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Early German Darwinism reconsidered: Sander Gliboff: H. G. Bronn, Ernst Haeckel, and the Origins of German Darwinism. Cambridge, Mass. & London, England: The MIT Press, 2008, 259 pp, US $35 HB

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Early German Darwinism reconsidered: Sander Gliboff: H. G. Bronn, Ernst Haeckel, and the Origins of German Darwinism. Cambridge, Mass. & London, England: The MIT Press, 2008, 259 pp, US $35 HB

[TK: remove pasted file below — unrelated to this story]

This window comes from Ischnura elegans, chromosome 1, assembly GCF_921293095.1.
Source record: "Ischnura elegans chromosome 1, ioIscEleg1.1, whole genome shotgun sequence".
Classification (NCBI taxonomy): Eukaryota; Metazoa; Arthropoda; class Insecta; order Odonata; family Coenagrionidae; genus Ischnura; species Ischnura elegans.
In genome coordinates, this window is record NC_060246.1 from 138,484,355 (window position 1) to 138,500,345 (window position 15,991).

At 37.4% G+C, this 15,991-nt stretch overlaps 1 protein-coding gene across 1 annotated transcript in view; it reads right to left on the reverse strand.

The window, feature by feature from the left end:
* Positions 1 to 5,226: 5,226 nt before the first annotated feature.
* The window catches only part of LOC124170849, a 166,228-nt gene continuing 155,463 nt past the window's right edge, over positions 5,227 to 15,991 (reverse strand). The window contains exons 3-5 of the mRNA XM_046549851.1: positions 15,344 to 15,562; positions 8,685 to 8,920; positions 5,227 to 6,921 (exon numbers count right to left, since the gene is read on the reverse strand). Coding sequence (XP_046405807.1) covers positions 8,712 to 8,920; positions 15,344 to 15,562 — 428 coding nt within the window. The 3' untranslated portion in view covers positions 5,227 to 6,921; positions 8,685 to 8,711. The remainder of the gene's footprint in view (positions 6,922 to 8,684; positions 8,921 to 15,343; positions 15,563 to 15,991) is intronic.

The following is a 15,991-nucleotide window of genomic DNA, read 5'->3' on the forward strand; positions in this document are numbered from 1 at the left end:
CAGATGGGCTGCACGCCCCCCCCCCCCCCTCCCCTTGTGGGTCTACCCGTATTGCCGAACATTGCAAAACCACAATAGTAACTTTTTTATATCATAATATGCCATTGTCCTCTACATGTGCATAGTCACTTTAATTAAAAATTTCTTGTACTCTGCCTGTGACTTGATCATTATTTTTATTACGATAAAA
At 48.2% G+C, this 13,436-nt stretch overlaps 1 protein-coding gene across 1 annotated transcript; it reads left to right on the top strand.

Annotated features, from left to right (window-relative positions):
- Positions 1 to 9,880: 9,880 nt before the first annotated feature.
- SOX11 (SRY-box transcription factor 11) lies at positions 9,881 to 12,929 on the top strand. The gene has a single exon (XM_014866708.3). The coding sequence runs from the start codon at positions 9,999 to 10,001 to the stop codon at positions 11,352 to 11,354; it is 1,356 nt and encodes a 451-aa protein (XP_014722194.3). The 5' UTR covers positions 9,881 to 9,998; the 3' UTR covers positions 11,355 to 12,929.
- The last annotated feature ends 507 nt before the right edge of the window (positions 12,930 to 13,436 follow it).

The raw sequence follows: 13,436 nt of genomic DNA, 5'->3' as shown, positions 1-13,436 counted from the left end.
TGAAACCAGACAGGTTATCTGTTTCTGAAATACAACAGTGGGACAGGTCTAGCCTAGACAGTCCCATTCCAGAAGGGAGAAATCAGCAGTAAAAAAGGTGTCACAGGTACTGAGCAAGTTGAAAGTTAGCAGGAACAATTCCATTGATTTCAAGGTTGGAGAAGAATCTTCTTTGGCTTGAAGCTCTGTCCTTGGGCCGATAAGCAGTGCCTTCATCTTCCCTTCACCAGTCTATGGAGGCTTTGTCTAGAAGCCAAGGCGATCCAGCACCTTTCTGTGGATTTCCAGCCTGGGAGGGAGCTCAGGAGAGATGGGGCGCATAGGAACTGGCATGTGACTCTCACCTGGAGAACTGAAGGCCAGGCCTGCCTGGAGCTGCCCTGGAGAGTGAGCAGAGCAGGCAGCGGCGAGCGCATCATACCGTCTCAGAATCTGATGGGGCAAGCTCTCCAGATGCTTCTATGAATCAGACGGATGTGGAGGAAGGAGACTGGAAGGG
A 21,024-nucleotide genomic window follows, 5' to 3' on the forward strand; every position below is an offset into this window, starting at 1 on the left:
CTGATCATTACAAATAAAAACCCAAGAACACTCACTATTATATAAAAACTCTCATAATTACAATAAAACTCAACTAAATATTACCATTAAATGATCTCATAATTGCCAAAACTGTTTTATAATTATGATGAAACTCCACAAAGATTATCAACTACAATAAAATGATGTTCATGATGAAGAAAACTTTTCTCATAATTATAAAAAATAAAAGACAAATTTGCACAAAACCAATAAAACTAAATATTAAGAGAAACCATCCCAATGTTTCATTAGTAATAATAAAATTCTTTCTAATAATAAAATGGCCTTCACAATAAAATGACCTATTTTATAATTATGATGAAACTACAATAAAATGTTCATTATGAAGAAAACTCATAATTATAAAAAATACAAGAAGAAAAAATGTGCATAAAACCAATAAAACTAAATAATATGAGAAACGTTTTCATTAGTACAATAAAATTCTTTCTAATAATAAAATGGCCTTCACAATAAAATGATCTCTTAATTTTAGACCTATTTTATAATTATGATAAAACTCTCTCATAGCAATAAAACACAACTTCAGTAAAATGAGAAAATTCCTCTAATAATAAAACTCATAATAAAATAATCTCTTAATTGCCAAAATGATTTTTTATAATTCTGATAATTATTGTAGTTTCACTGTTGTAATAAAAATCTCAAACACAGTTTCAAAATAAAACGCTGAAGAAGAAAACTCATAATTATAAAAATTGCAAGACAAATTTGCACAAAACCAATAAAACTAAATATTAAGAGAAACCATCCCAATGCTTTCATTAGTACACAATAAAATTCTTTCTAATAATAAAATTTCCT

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           1 3 Metascience  ISSN 0815-0796Volume 20Number 1 Metascience (2010) 20:113-115DOI 10.1007/ s11016-010-9441-0  Early German Darwinism reconsidered            1 3 Your article is protected by copyright andall rights are held exclusively by SpringerScience+Business Media B.V.. This e-offprintis for personal use only and shall not be self-archived in electronic repositories. If youwish to self-archive your work, please use theaccepted author’s version for posting to yourown website or your institution’s repository.You may further deposit the accepted author’sversion on a funder’s repository at a funder’srequest, provided it is not made publiclyavailable until 12 months after publication.  BOOK REVIEW Early German Darwinism reconsidered Sander Gliboff: H. G. Bronn, Ernst Haeckel, and the Originsof German Darwinism. Cambridge, Mass. & London,England: The MIT Press, 2008, 259 pp, US $35 HB Georgy S. Levit  • Uwe Hossfeld Published online: 10 September 2010   Springer Science+Business Media B.V. 2010 For a long period, German evolutionism has been overshadowed by the ‘‘Darwinindustry’’ with its concentration on the Anglo-American cultural tradition. Evensuch a towering figure of continental Darwinism as Ernst Haeckel remainedbypassed in the monographic literature. The situation changed recently, first of all,due to path-breaking books by Mario Di Gregorio (Di Gregorio, M.  From Here toEternity , Vandenhoeck & Ruprecht, 2005) and Robert Richards (Richards, R.J.  TheTragic Sense of Life , Chicago, 2008). The book under consideration is one more steptoward rethinking the pre-Darwinian and immediate post-Darwinian developmentsin German-language biology. The major objective of the book is to explore the earlyhistory of German Darwinism with a special attention to ‘‘how German Darwinismrelates to Darwin’s own version’’ (5). To answer this question, the author exploresthe scientific worldview of Darwin’s German translator H. G. Bronn and theconsequences of Bronn’s reading of Darwin for German evolutionism and, first of all, for Haeckel. Yet, Gliboff’s aspiration is not only to introduce new historicaldata, but also to rethink the very methodology of historical investigations intoGerman science. He rejects reconstructions which represent the intellectual historyas a rigid chain of influences resembling ‘‘terminal additions’’ in ontogeny andclaims that German evolutionists ‘‘were not passive recipients of influences from theGerman predecessors’’, but selectively constructed their research programs based onthe entire range of available intellectual resources.Proceeding from this assumption, Gliboff rebels against the interpretativetradition originating from Edward S. Russell’s understanding of pre-DarwinianGerman biology as a stronghold of idealistic morphology. Even the coming of  G. S. Levit ( & )History of Science and Technology Programme, University of King’s College,6350 Coburg Rd., Halifax, NS B3H 2A1, Canadae-mail: georgelevit@gmx.netU. HossfeldAG Biodidactics, Bienenhaus, Am Steiger 3, 07743 Jena, Germany  1 3 Metascience (2011) 20:113–115DOI 10.1007/s11016-010-9441-0  Darwinian evolutionism, Russell argued, did not significantly change these mentalattitudes, and even Haeckel was characterized by him as an idealistic morphologist.Russell’s assessment of German biology influenced Stephen J. Gould, Peter Bowlerand other contemporary writers who ‘‘consciously or unconsciously’’ contributed toa myth of a German ‘‘special path’’ to modernity (24). Gliboff challenges this deep-rooted myth and in the first of five chapters re-examines pre-Darwinian Germanscience to show that ‘‘there was more to early-nineteenth-century German biologythan just morphology, more to morphology than just transcendentalism, and thateven the transcendentalists were not such strict determinists and naive idealists andrecapitulationists as previously supposed’’ (29). Beginning with the discussionsaround the century’s turn (e.g., Blumenbach, Kielmeyer), which revolved aroundthe attempts to apply the Newtonian model of explanation to the sciences of life, theauthor moves to Karl Ernst von Baer to show the ambiguity of his theoreticalheritage. Gliboff’s von Baer is a ‘‘revolutionary’’ and ‘‘reactionary’’ at the sametime combining ‘‘a synthesis of developmental laws, transcendental archetypes, andthe concept of orderly and purposeful  Entwicklung ’’ (53). Although an opponent of preformationism, von Baer reestablished transcendental ideas as causal agents of embryonic development. With his rejection of progress and belief that the embryocontained the idea of a certain type from the very beginning, von Baer underminedthe early recapitulationism, which anyway played only a minor role in the growingevolutionism: ‘‘The intellectual path to evolution did not run through idealized typesand recapitulation theory, but through comparative studies of anatomy, paleontol-ogy, and biogeography, adaptation, variation, due to environmental effects, and thecontemplation of   Mannigfaltigkeit  ’’ (59). In that sense, pre-Darwinian Germanbiologists, with their attention to nature’s manifold (  Mannigfaltigkeit  ), went the wayof Darwin himself. Furthermore, Bronn, who is discussed in the 2nd chapter of thebook, investigated a broad range of phenomena. Gliboff reconstructs Bronn’sscientific development through the 1840s and 1850s and demonstrates that hefavored the ideas of gradual change and (intra-class) progress, while rejectinggeneral transformationism (evolutionism). At the same time, seeing his theoreticalsystem as imperfect, Bronn was open to new solutions and thus ‘‘was prepared toread Darwin’s  Origin ’’ as a ‘‘potential solution to his own remaining problems’’(86).The third chapter is devoted to ‘‘Darwin’s  Origin ’’ as opposed to Bronn’sinterpretation of Darwin’s major work, which is discussed in chapter four. Gliboff’sDarwin is more strongly influenced by Paley’s natural theology than he is usuallyconsidered to be. Darwin’s concept of selection and variation applied, among others,‘‘Paley’s conception of order and purpose’’ (101) and, especially, natural selection‘‘had all the attributes of Paley’s Designer’’ (105). For Bronn, who wasintellectually shaped by the German ideal of   Wissenschaft   (pure and theoryoriented scholarship), Darwin’s Paleyan rhetoric made the idea of natural selectiononly more anthropomorphic and less credible. Correspondingly, in his review(1859) of the  Origin  and in the comments accompanying the German translation,Bronn downplayed the connections between natural and artificial selection in favorof a general picture of organic history and diversity. On the level of scientificmethodology, Bronn rejected Darwin’s bias to historical narratives, which ‘‘evoked 114 Metascience (2011) 20:113–115  1 3  the image of the prescientific natural historian’’ (129). More importantly, Bronnrejected gradualism and the randomness of variation, which were characteristic of the Darwinian approach. These objections, Gliboff argues, were deeply rooted inBronn’s ideal of   Wissenschaft   and the commitment to explanations in terms of lawand necessity. Although Bronn’s translation and commentary was ‘‘better than itsreputation’’, it was certainly colored by the differences in Darwin’s and Bronn’sworldviews and experiences including their ‘‘contrasting social roles as professionalresearcher and self-supporting gentleman’’ (152). Bronn’s controversial translationsof Darwinian terms (e.g., ‘‘favored’’ translated as ‘‘‘vervollkommnet’’  =  ‘‘perfect’’)resulted from his attempts to make Darwinism understandable to his German peers.All in all, Bronn bequeathed a solid, although controversial, heritage to build on andthe book’s fifth chapter deals with Haeckel’s contribution to German Darwinism.The chapter is a rather summary account of Haeckel’s theorizing, with an emphasison his  Generelle Morphologie  (1866) demonstrating, among other things, thatBronn’s language and definitions influenced Haeckel’s initial understanding of Darwin .  The final section of the book (‘‘Conclusions’’) reconstructs the Germanpathways in evolutionary biology.The received view insists on the persistence of transcendentalism in the Germanlands and overlooks Bronn’s and Haeckel’s rejection of transcendental archetypes,whereas a more thorough analysis of their works and of the process of translationdemonstrates ‘‘their concerns with the signature Darwinian themes of variation,adaptation, distribution, and historical contingency’’ (189). Furthermore, the revisionofthestandardreadingofBronnand,especially,ofHaeckel,isofgreatimportanceforthe understanding of later developments in evolutionary biology, such as controver-sies around ‘‘old-schoolDarwinians’’andWeismann’s neo-Darwinism. Among otherthings,Gliboffarguesthat,the standardstoryofan‘‘eclipsed’’Darwinism needs toberevised because, at that time under consideration, ‘‘no single theory can be identifiedas the one true Darwinism’’ (201).Overall, Gliboff’s book is an insightful discussion providing the reader withinnovative approaches and promising hypotheses. The author’s placing of Bronninto a broad intellectual context and his reconstruction of the first steps of GermanDarwinism is an important contribution to the history of evolutionary biology. Yetthe book has also some shortcomings, and the most evident is the ignorance of thenewest German-language literature on German evolutionism and, especially, onHaeckel and idealistic morphology. Recently published archival materials, such asHaeckel’s letters, did not find their way into the book either. The chapter on Haeckelpays little attention to monism (essentially the methodological foundation of hisentire system) and, in general, reads like an abstract of a more voluminous work.Much more research on the evolution of Haeckel’s scientific  Weltanschauung  andthe persistence of post-Darwinian idealistic morphology in the German lands isneeded in order to develop a new picture of German evolutionism. Metascience (2011) 20:113–115 115  1 3